New Marlins additions bring healthy dash of hometown flavor to Miami
MIAMI -- On April 5, 1993, 42,334 people attended the first game in Florida Marlins history at Joe Robbie Stadium.
Two of those fans -- Michael Morse and Mat Latos -- were formally introduced with fellow Floridian Dee Gordon as members of the 2015 Miami Marlins on Friday afternoon at Marlins Park.
General manager Dan Jennings called the trio the "Great Florida Trifecta," one that put a smile on the front office's face as deals came together. Jennings and president of baseball operations Michael Hill believe these additions will boost a club seeking its first postseason appearance since 2003.
"There's a common denominator here that all these guys are Florida guys, and there's a pride factor in that," Jennings said. "Each guy in their own way mentioned it. I think it speaks volumes to what they're wanting to accomplish."
Twenty-one years ago, Morse braved the sweltering heat in an upper-deck right-field seat for Florida's 6-3 win over the Los Angeles Dodgers in the inaugural game. Latos cheered near the home bullpen.
They represent the first generation of Marlins fans, guys who grew up with the organization in their backyard. As they decided to pursue baseball as a career, they continued to attend games and call certain players their favorites.
Latos can rattle off memories ranging from Jeff Conine's single to right-center field on Opening Day to chasing down David Weathers for an autograph as he left the player parking lot. Rick Renteria, a utility infielder for Florida in 1993, became Latos' coach with the San Diego Padres.
"I just remember, 'I can't wait to hopefully get to this point in my life where I can just play baseball," said Latos, who would attend 15-20 games and lived in Coconut Creek. "And to be able to play for the Marlins comes full circle. It's so surreal. It's awesome."
When Morse graduated from Davie's Nova High School in 2000, he signed with the Chicago White Sox after being drafted in the third round. During his early years as a professional baseball player, he began working with a local trainer on Red Road that had several Marlins greats as clients.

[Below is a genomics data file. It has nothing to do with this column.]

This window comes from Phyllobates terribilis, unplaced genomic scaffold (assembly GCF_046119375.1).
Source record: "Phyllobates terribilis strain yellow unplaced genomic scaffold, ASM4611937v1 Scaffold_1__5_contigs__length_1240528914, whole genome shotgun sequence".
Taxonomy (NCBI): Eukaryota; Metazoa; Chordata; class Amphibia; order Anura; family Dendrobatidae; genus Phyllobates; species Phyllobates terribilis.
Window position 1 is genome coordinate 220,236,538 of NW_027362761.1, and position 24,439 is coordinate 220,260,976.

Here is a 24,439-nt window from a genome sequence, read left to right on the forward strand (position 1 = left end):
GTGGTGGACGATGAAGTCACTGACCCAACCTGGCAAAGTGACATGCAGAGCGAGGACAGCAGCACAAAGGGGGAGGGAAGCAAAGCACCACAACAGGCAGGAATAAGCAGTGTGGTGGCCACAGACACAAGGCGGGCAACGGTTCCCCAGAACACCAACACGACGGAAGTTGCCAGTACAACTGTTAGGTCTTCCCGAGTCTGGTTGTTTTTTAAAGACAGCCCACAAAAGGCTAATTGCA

Cliff Floyd and Preston Wilson taught him how to hit. Pudge Rodriguez, who recently sent him a congratulatory text, also offered guidance. Morse got to pick Mike Lowell's and Charles Johnson's brains.
"The Marlins were my team," Morse said. "They were the team I grew up with. That's all I really knew until I started playing professional baseball. I've always said if there's one team I wish I could play for it would be the Florida Marlins. I never knew how it would be playing baseball at home, but every day I wake up now it gets sweeter and sweeter."
Though Gordon isn't from South Florida, he always made the trip south from his hometown in Central Florida to watch his dad, Tom "Flash" Gordon, play the Marlins during the 1990s and 2000s.
With his game-changing speed, the organization expects Gordon to wreck havoc at the top of the order much like Juan Pierre and Luis Castillo did in 2003 en route to its second World Series.
"It was cool just to watch my dad play here," Gordon said. "Now I get to play here, which is awesome. It's amazing. I love this ballpark. I love this city. I always thought that these guys had a great team. Now that I get to play with these guys is just amazing."
The Marlins fittingly held Friday's ceremony in the left-field concourse with its impressive view of downtown Miami. The retractable roof and walls remained open thanks to the mild winter weather.
This park didn't exist when Morse and Latos went to games as kids, but it represents the positive direction they emphasized the organization is headed in. Despite missing the playoffs in 2014, a 15-win improvement over the previous year shows progress. This offseason marks the next step in competing.
"It's a team you grew up cheering for," Latos said. "It's a blessing to be able to play for a team you grew up watching. You take pride in that. This hometown, this home turf. You have a house, a wife and kid. You're going to protect them no matter what. That's a bit extreme but to be able to represent a team and be able to put that jersey across your chest, especially in this caliber of play being in your hometown, you take a huge sense of pride in that. When you take as much pride in something you fight for it a good bit."
Miami promised All-Star slugger Giancarlo Stanton more to come when he signed his record contract in November. The Marlins' involvement during Hot Stove season proves their intent on snapping the postseason drought. It feels different than three years ago when Jose Reyes and Mark Buehrle signed.
Morse, who captured a World Series title two months ago with the San Francisco Giants, has reached the mountaintop. He now hopes to do the same with his hometown team.
"Just like Pudge and (Livan Hernandez) -- I got to play with them -- not only did they win a championship here, but now I get a chance to bring a championship here and do it as a Marlin," Morse said.